AMPK is essential for hypoxia-induced glucose transport [58]. Using AMPKα2 deficient rodents (Tg-KD1), Mu et al. [58] showed that glucose transport was completely blocked under hypoxia when compared to wild-type counterparts. Furthermore, the hypoxia-induced increase in membrane bound GLUT-4 content was reduced in the same Tg-KD1 mice [58]. These findings have been extended into human work, with Wadley et al. [59] showing that AMPKα2 activity and AMPKα Thr172 phosphorylation were significantly increased during exercise in hypoxia when compared to the same relative exercise intensity in normoxic conditions. The rate of glucose disappearance was also found to be significantly higher in the hypoxic trial, suggesting that hypoxia, when combined with exercise, has a greater effect on AMPK activity and glucose transport over exercise alone [59] and that hypoxia mediates glucose uptake via a pathway dependent (partly) on AMPK in humans.

Much of the work discussed above is in cell culture models or animal work, yet the findings from a whole body perspective seem to align well with this data. Using isotope methodology Brooks et al. [32] concluded that altitude acclimatisation (4300 m) increased glucose disappearance () and metabolic clearance rates (MCR) during both exercise and resting states when compared to sea-level values. Interestingly, insulin concentrations were unchanged from prealtitude levels [32], suggesting an increase in contraction-stimulated glucose transport or improved insulin sensitivity at altitude. In support Johnson et al. [61] demonstrated that acute altitude exposure (2–40 hr) resulted in progressive hypoglycemia, which was attributed to increased glucose clearance and oxidation, which was confirmed by Cooper et al. [62]. Using an oral glucose tolerance test, Lee et al. [63] showed that high altitude exposure (3 days) significantly improved glucose tolerance in sea-level natives and in type 2 diabetics. Prior hypoxic exposure is also known to increase two-compartment models of insulin sensitivity [23] with acute intermittent hypoxia shown to improve glucose control in patients with type 2 diabetes [64].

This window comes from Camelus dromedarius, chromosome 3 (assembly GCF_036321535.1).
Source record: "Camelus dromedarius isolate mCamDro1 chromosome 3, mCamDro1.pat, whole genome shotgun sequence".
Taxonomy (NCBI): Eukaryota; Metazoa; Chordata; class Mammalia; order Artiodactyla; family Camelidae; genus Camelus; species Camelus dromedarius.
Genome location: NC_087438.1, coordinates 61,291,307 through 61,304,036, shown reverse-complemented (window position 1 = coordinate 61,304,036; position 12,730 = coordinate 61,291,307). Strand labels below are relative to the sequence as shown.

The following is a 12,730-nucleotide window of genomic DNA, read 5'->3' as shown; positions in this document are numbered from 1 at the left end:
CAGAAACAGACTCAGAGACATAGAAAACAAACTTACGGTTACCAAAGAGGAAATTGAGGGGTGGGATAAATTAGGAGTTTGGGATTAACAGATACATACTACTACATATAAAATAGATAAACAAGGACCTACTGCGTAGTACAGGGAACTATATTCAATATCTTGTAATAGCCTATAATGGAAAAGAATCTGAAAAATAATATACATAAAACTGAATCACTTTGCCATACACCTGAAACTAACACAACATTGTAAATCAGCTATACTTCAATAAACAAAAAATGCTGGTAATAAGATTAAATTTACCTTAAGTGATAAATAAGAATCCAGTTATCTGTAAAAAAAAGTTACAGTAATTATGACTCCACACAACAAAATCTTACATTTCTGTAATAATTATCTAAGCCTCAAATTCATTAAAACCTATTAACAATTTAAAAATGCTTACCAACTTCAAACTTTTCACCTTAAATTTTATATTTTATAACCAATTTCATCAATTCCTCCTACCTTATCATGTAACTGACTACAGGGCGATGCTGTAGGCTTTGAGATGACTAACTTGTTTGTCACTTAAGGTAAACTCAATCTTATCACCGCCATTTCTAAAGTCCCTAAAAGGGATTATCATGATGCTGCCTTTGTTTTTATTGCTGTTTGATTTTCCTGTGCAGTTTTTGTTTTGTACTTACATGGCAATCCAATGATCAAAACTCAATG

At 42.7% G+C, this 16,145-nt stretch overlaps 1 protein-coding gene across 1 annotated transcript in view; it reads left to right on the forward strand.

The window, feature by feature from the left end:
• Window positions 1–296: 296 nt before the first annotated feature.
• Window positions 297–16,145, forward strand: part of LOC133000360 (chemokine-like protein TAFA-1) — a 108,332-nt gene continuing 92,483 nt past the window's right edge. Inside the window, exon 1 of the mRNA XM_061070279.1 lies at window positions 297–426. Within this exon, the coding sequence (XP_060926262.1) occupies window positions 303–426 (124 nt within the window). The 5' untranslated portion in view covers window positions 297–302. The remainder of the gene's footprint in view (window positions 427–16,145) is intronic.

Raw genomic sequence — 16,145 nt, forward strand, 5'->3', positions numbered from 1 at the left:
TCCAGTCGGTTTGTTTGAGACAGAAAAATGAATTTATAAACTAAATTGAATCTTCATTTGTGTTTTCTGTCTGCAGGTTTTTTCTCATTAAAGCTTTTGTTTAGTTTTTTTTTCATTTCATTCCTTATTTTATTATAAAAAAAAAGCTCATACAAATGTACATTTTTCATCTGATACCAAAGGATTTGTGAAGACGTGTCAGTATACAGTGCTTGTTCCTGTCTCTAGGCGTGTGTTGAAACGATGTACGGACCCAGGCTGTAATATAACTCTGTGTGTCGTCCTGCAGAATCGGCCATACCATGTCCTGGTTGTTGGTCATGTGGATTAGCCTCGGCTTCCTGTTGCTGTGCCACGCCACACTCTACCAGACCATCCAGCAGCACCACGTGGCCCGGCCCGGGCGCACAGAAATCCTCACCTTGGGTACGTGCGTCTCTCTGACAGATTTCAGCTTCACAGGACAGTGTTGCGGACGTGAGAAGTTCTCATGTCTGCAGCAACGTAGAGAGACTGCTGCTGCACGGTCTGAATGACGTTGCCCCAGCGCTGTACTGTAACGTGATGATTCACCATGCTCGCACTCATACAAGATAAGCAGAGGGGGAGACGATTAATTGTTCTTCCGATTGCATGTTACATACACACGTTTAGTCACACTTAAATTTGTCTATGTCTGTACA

A study by Forbes, in 1936, was one of the first to suggest that altitude could alter the manner in which glucose is handled by health sea-level residents [65]. This work showed that blood glucose clearance was increased during an OGTT administrated at high altitude. Following this work, research has not only confirmed Forbes [65] conclusions but looked to extend them by showing that long-term exposure to simulated or actual altitude results in (1) reduced fasting plasma glucose concentrations [6669] and (2) elevated glucose clearance rates during an intravenous glucose load [66, 68].

A recent review concluded that long-term exposure to altitude results in improved glycemic control and lower prevalence of obesity and diabetes [70]. It is generally recognised that high altitude natives have a reduced prevalence of type 2 diabetes [67, 71, 72] while the same population also displays lower glucose concentrations (50.6 (3.7) mg/dL) compared to sea-level residents (73.4 (4.0) mg/dL) when monitored during ~12-hour period [73]. Despite having a high prevalence of obesity (BMI ≥ 30 kg/m2) rural Aymara natives (living at altitudes 2050–4250 m) are also known to be at a reduced risk of developing type 2 diabetes [72]. These authors attributed this finding to near normal insulin values (mean (SD); 9.3 (10.2) µU/mL) and low levels of insulin resistance ( 1.8 (2.4)) [72].